Journal Article

Characterization of second-phase plates in a Gd<sub>5</sub>Ge<sub>3</sub> intermetallic compound

Q. Cao and L.S. Chumbley

in Microscopy

Published on behalf of The Japanese Society of Microscopy

Volume 62, issue 6, pages 629-638
Published in print December 2013 | ISSN: 2050-5698
Published online May 2013 | e-ISSN: 2050-5701 | DOI: http://dx.doi.org/10.1093/jmicro/dft029
Characterization of second-phase plates in a Gd5Ge3 intermetallic compound

Show Summary Details

Preview

Rare-earth compounds based on the stoichiometry R5(SixGe1−x)4 (R = rare-earth elements) exhibit many unusual features, including possessing R5(SixGe1−x)3 thin plates which always precipitate from the matrix despite efforts to suppress their formation. In an effort to better understand the unique relationship between these two intermetallic alloy systems, the bulk microstructure of the compound Gd5Ge3 was examined using scanning (SEM) and transmission electron microscopy (TEM) and optical microscopy. Surprisingly, SEM examination revealed a series of thin plates present in the Gd5Ge3 matrix similar to what is seen in Gd5Ge4. TEM observation revealed that a role reversal had occurred, with the thin plates possessing the orthorhombic structure and composition of Gd5Ge4. The orientation relationship between Gd5Ge4 thin plates and the Gd5Ge3 matrix was determined to be the same relationship reported for Gd5Ge3 plates precipitating from a Gd5Ge4 matrix. However, by exchanging the respective roles of the phases as regards matrix vs. precipitate, the total number of precipitation variants seen can be increased from two to six. The persistence with which these two intermetallic systems co-exist is truly unique. However, understanding exactly the kinetic and thermodynamic conditions that lead to their unique relationship is hampered by the high formation temperatures at which the observed reaction occurs.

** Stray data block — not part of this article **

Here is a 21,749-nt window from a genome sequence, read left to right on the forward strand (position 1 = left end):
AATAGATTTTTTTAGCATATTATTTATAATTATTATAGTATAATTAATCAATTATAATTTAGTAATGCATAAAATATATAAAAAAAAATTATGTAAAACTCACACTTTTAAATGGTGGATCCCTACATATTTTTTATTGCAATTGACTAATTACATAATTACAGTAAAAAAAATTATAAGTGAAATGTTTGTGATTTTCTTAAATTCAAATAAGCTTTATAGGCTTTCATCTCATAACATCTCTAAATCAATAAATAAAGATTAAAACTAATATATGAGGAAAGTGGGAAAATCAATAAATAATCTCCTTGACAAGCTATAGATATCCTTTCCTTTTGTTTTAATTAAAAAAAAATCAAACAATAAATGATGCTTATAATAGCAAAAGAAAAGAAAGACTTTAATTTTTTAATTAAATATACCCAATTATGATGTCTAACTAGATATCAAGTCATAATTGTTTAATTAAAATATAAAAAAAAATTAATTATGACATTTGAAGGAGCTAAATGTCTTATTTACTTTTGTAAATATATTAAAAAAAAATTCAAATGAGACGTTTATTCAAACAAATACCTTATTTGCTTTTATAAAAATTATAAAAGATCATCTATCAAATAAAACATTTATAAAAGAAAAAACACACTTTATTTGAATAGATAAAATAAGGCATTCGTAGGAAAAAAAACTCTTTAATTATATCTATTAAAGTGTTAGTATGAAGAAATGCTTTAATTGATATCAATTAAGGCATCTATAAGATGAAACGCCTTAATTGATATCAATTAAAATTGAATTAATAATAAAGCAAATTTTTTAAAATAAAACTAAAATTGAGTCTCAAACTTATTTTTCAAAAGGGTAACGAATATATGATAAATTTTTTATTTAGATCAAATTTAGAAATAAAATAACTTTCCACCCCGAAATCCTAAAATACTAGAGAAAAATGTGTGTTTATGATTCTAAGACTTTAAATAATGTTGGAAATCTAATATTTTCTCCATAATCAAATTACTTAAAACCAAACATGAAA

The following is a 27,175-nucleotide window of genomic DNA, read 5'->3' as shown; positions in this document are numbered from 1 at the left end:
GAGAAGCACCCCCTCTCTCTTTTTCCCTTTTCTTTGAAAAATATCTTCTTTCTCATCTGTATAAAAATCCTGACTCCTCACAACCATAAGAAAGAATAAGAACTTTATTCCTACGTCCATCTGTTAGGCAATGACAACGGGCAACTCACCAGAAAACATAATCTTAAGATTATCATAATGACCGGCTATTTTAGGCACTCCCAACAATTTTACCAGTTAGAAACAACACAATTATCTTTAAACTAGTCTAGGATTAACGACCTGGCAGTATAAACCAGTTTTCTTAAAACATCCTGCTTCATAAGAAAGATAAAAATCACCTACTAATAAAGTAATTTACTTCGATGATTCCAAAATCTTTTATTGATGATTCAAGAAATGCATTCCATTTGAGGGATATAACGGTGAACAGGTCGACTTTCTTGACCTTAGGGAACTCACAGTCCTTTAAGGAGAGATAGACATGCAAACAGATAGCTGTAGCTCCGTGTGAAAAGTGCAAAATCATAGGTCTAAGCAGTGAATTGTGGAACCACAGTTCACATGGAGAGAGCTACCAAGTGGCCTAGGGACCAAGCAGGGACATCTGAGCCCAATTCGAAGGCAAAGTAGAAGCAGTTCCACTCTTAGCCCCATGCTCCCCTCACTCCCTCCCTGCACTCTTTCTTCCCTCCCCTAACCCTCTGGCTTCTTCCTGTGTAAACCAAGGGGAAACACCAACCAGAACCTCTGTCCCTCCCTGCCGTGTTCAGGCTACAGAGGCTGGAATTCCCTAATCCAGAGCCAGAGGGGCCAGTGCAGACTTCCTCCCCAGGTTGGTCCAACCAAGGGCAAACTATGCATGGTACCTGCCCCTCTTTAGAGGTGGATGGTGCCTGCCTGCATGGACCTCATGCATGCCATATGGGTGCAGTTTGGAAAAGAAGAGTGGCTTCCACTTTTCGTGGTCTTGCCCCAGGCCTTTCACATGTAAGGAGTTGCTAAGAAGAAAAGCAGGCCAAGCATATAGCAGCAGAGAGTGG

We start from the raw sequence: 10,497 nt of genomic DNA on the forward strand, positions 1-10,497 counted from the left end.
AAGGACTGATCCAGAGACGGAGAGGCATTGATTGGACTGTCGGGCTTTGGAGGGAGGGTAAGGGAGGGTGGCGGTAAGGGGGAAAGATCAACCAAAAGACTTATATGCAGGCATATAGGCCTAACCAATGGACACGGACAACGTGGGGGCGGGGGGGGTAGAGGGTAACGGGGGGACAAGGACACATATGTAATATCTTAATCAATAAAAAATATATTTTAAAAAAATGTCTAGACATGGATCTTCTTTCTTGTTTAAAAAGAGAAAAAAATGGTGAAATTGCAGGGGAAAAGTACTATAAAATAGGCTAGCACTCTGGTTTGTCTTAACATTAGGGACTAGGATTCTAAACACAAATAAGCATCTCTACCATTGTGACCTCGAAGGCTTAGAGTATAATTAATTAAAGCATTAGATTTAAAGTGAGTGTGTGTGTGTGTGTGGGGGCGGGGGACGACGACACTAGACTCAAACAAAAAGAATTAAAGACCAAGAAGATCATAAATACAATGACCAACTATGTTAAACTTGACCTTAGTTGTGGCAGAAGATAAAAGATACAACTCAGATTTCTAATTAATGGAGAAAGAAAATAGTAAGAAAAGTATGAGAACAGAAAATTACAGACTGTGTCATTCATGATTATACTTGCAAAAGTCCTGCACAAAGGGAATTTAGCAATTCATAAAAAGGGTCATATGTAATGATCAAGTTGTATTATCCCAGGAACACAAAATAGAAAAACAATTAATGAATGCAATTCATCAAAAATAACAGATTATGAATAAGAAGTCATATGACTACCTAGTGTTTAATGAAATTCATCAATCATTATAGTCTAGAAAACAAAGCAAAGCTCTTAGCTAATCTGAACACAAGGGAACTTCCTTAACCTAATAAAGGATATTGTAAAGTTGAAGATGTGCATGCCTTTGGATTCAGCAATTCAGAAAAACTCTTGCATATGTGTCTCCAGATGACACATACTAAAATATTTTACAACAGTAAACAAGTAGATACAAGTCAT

Keywords: rare-earth intermetallics; microstructure; scanning electron microscopy; transmission electron microscopy; energy dispersive spectrometer

Journal Article.  4201 words.  Illustrated.

Subjects: Biological Sciences

Full text: subscription required

How to subscribe Recommend to my Librarian

Users without a subscription are not able to see the full content. Please, subscribe or login to access all content.